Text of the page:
A camera obscura is one example of an optical instrument or device. These either process light waves in order to enhance an image, or they analyze light waves to determine more specific characteristics of the image. Currently in existence are many different optical devices: interferometer, photometer, polarimeter, reflectometer, refractometer, spectrometer, autocollimeter, vertometer, and others. Invented over a span of several centures, many different optical aides have come into existence. Along with the camera obscura, these include the camera lucida, the magic lantern, and the black mirror or claude glass. All rely on optics. Optical aids enhance accuracy. Hence, the camera obscura captured photos. Using similar design, the camera lucida was an optical device used by artists as a drawing aid. The device was patented in 1807 by William Hyde Wollaston, but speculation regarding whether he merely reinvented a device mentioned in Dioptrice by Johannes Kepler in 1611. Regardless, the device performs an optical superimposition of the subject being viewed, allowing the artist to simultaneously view the subject and the surface. The way the ‘technology’ works is similar to that of a double exposure in photography. The black mirror was also another device invented for drawing. It was a small, dark tinted and convex mirror that abstracted the subject reflected in it from its surroundings. This reduced and simplified the color and tonal range of the subject. These two devices took an understanding of the optics working in the camera obscura and used them in two newer devices that aided in drawing and not photography.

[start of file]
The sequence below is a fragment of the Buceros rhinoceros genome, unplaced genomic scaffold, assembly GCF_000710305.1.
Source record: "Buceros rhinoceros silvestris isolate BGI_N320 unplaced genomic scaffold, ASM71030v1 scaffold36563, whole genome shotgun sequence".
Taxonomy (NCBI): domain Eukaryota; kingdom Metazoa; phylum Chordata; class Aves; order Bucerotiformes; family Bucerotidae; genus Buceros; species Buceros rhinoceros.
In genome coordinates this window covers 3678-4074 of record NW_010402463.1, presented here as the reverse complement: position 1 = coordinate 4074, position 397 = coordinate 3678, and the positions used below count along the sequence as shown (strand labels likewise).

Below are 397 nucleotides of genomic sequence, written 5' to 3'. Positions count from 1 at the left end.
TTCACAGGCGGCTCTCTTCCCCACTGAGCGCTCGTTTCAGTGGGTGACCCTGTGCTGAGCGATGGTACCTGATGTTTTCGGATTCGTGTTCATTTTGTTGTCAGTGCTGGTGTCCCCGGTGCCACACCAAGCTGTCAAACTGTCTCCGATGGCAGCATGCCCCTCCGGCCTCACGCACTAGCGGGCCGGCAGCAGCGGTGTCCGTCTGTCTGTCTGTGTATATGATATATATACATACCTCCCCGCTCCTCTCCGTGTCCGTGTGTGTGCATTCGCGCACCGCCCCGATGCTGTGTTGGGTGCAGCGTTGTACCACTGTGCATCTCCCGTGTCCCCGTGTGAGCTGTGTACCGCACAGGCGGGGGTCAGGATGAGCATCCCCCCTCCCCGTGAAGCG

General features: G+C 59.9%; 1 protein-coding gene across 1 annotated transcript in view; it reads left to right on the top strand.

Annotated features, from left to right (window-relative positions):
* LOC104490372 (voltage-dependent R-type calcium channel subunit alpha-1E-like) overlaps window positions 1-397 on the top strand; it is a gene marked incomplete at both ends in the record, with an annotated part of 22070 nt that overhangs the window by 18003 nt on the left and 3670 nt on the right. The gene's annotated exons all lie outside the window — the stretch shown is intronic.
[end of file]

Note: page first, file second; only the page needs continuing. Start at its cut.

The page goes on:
While optical aides enhance accuracy, depending on the specific device used, various distortions also result in the product. This gave rise to the Hockney-Falco thesis, which suggests that “advances in realism and accuracy in the history of Western art since the Renaissance were primarily the result of optical aides such as the camera obscura, the camera lucida, and curved mirrors, rather than solely due to the development of artistic technique and skill.” Arguments can be made both for and against this thesis. Regardless of who stands correct in that argument, optical devices such as those mentioned above also become incorporated in the development of performed art. Invented in the 17th century, the magic lantern or laterna magica, was a type of image projector. A concave mirror gathers and projects light through a slide with an image printed on it. As the light rays cross through a small opening inside they hit a lens. This enlarges the image and projects it onto the wall or screen the lantern is directed at. Following this invention, Phantasmagoria was invented in France in the late 18th century. This used the abilities of the magic lantern to create a type of theatre which used a modified magic lantern to “project frightening images onto walls or semi-transparent screens, frequently using rear projection.” Invented in the past, the camera obscura was also tinkered with by others in the past to give rise to new devices and uses.